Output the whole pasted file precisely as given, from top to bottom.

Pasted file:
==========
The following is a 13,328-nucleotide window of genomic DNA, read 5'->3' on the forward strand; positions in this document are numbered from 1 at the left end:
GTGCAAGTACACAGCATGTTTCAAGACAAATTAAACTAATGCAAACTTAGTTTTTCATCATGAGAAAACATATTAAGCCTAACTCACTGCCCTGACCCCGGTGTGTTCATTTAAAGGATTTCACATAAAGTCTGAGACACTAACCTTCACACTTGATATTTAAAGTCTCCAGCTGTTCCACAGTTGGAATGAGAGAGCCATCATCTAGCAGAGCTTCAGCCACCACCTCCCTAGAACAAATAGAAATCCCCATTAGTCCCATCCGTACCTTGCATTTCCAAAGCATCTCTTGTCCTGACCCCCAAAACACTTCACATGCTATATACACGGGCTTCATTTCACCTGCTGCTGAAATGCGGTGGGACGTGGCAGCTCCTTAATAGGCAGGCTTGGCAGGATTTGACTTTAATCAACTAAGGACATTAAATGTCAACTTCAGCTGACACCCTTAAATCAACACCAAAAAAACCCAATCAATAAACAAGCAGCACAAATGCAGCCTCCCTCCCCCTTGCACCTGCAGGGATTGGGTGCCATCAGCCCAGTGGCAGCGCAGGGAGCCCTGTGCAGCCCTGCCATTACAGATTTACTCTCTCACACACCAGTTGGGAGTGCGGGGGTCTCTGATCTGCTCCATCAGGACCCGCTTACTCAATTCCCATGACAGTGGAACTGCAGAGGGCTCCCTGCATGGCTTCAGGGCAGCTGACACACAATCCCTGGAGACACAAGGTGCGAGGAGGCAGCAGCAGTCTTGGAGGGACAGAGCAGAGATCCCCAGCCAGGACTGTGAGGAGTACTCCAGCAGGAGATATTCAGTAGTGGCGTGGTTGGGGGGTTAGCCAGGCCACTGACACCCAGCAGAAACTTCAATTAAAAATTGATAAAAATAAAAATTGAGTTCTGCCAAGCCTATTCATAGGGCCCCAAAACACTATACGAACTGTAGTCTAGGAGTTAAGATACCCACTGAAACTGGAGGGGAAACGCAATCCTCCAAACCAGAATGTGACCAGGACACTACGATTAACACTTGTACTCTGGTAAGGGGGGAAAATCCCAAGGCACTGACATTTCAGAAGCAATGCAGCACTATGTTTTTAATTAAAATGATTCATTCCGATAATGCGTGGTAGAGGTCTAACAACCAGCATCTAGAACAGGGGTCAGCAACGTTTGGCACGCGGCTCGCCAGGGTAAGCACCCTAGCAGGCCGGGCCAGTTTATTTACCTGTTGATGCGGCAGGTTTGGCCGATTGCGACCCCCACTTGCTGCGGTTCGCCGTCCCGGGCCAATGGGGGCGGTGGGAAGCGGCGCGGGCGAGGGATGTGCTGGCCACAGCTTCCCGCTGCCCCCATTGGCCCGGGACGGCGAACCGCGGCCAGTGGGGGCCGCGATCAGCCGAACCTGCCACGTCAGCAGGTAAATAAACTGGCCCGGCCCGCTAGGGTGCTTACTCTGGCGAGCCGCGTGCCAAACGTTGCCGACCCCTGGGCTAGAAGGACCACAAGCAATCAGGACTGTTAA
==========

The following is a 13,328-nucleotide window of genomic DNA, read 5'->3' on the forward strand; positions in this document are numbered from 1 at the left end:
GTGCAAGTACACAGCATGTTTCAAGACAAATTAAACTAATGCAAACTTAGTTTTTCATCATGAGAAAACATATTAAGCCTAACTCACTGCCCTGACCCCGGTGTGTTCATTTAAAGGATTTCACATAAAGTCTGAGACACTAACCTTCACACTTGATATTTAAAGTCTCCAGCTGTTCCACAGTTGGAATGAGAGAGCCATCATCTAGCAGAGCTTCAGCCACCACCTCCCTAGAACAAATAGAAATCCCCATTAGTCCCATCCGTACCTTGCATTTCCAAAGCATCTCTTGTCCTGACCCCCAAAACACTTCACATGCTATATACACGGGCTTCATTTCACCTGCTGCTGAAATGCGGTGGGACGTGGCAGCTCCTTAATAGGCAGGCTTGGCAGGATTTGACTTTAATCAACTAAGGACATTAAATGTCAACTTCAGCTGACACCCTTAAATCAACACCAAAAAAACCCAATCAATAAACAAGCAGCACAAATGCAGCCTCCCTCCCCCTTGCACCTGCAGGGATTGGGTGCCATCAGCCCAGTGGCAGCGCAGGGAGCCCTGTGCAGCCCTGCCATTACAGATTTACTCTCTCACACACCAGTTGGGAGTGCGGGGGTCTCTGATCTGCTCCATCAGGACCCGCTTACTCAATTCCCATGACAGTGGAACTGCAGAGGGCTCCCTGCATGGCTTCAGGGCAGCTGACACACAATCCCTGGAGACACAAGGTGCGAGGAGGCAGCAGCAGTCTTGGAGGGACAGAGCAGAGATCCCCAGCCAGGACTGTGAGGAGTACTCCAGCAGGAGATATTCAGTAGTGGCGTGGTTGGGGGGTTAGCCAGGCCACTGACACCCAGCAGAAACTTCAATTAAAAATTGATAAAAATAAAAATTGAGTTCTGCCAAGCCTATTCATAGGGCCCCAAAACACTATACGAACTGTAGTCTAGGAGTTAAGATACCCACTGAAACTGGAGGGGAAACGCAATCCTCCAAACCAGAATGTGACCAGGACACTACGATTAACACTTGTACTCTGGTAAGGGGGGAAAATCCCAAGGCACTGACATTTCAGAAGCAATGCAGCACTATGTTTTTAATTAAAATGATTCATTCCGATAATGCGTGGTAGAGGTCTAACAACCAGCATCTAGAACAGGGGTCAGCAACGTTTGGCACGCGGCTCGCCAGGGTAAGCACCCTAGCAGGCCGGGCCAGTTTATTTACCTGTTGATGCGGCAGGTTTGGCCGATTGCGACCCCCACTTGCTGCGGTTCGCCGTCCCGGGCCAATGGGGGCGGTGGGAAGCGGCGCGGGCGAGGGATGTGCTGGCCACAGCTTCCCGCTGCCCCCATTGGCCCGGGACGGCGAACCGCGGCCAGTGGGGGCCGCGATCAGCCGAACCTGCCACGTCAGCAGGTAAATAAACTGGCCCGGCCCGCTAGGGTGCTTACTCTGGCGAGCCGCGTGCCAAACGTTGCCGACCCCTGGGCTAGAAGGACCACAAGCAATCAGGACTGTTAA